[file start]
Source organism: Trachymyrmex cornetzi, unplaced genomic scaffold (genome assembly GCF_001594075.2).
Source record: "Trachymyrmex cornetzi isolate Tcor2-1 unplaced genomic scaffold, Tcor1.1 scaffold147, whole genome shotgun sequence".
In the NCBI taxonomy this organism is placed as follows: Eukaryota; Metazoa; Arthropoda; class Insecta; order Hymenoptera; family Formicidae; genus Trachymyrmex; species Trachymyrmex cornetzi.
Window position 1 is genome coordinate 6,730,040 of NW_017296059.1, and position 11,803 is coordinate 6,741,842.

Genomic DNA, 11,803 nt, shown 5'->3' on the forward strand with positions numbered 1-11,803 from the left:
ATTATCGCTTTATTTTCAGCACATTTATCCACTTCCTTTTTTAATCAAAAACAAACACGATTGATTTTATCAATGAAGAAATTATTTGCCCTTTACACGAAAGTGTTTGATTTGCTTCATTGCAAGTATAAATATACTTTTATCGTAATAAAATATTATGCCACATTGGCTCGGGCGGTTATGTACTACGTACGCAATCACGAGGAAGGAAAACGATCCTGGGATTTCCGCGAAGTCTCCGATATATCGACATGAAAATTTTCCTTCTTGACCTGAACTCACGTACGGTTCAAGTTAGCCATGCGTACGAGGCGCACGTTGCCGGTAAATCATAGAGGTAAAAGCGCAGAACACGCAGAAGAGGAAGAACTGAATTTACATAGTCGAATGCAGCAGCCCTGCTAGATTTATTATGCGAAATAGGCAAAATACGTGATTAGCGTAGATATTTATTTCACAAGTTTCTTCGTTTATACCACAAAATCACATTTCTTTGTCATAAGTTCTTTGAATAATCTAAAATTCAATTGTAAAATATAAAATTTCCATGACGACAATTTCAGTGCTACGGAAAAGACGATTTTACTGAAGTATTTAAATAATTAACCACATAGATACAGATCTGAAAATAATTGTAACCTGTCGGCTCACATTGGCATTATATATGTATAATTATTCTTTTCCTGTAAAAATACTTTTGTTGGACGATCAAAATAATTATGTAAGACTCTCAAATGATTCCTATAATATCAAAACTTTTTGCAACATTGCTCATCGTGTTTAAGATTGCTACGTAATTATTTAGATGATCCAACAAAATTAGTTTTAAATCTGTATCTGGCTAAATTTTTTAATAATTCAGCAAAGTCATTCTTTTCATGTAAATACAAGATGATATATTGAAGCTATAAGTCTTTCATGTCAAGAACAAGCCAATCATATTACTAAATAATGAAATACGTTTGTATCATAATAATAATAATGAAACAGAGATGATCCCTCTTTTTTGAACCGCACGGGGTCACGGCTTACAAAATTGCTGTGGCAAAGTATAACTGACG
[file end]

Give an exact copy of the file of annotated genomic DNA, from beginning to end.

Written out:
Source organism: Trachymyrmex cornetzi, unplaced genomic scaffold (genome assembly GCF_001594075.2).
Source record: "Trachymyrmex cornetzi isolate Tcor2-1 unplaced genomic scaffold, Tcor1.1 scaffold147, whole genome shotgun sequence".
In the NCBI taxonomy this organism is placed as follows: Eukaryota; Metazoa; Arthropoda; class Insecta; order Hymenoptera; family Formicidae; genus Trachymyrmex; species Trachymyrmex cornetzi.
Window position 1 is genome coordinate 6,730,040 of NW_017296059.1, and position 11,803 is coordinate 6,741,842.

Genomic DNA, 11,803 nt, shown 5'->3' on the forward strand with positions numbered 1-11,803 from the left:
ATTATCGCTTTATTTTCAGCACATTTATCCACTTCCTTTTTTAATCAAAAACAAACACGATTGATTTTATCAATGAAGAAATTATTTGCCCTTTACACGAAAGTGTTTGATTTGCTTCATTGCAAGTATAAATATACTTTTATCGTAATAAAATATTATGCCACATTGGCTCGGGCGGTTATGTACTACGTACGCAATCACGAGGAAGGAAAACGATCCTGGGATTTCCGCGAAGTCTCCGATATATCGACATGAAAATTTTCCTTCTTGACCTGAACTCACGTACGGTTCAAGTTAGCCATGCGTACGAGGCGCACGTTGCCGGTAAATCATAGAGGTAAAAGCGCAGAACACGCAGAAGAGGAAGAACTGAATTTACATAGTCGAATGCAGCAGCCCTGCTAGATTTATTATGCGAAATAGGCAAAATACGTGATTAGCGTAGATATTTATTTCACAAGTTTCTTCGTTTATACCACAAAATCACATTTCTTTGTCATAAGTTCTTTGAATAATCTAAAATTCAATTGTAAAATATAAAATTTCCATGACGACAATTTCAGTGCTACGGAAAAGACGATTTTACTGAAGTATTTAAATAATTAACCACATAGATACAGATCTGAAAATAATTGTAACCTGTCGGCTCACATTGGCATTATATATGTATAATTATTCTTTTCCTGTAAAAATACTTTTGTTGGACGATCAAAATAATTATGTAAGACTCTCAAATGATTCCTATAATATCAAAACTTTTTGCAACATTGCTCATCGTGTTTAAGATTGCTACGTAATTATTTAGATGATCCAACAAAATTAGTTTTAAATCTGTATCTGGCTAAATTTTTTAATAATTCAGCAAAGTCATTCTTTTCATGTAAATACAAGATGATATATTGAAGCTATAAGTCTTTCATGTCAAGAACAAGCCAATCATATTACTAAATAATGAAATACGTTTGTATCATAATAATAATAATGAAACAGAGATGATCCCTCTTTTTTGAACCGCACGGGGTCACGGCTTACAAAATTGCTGTGGCAAAGTATAACTGACG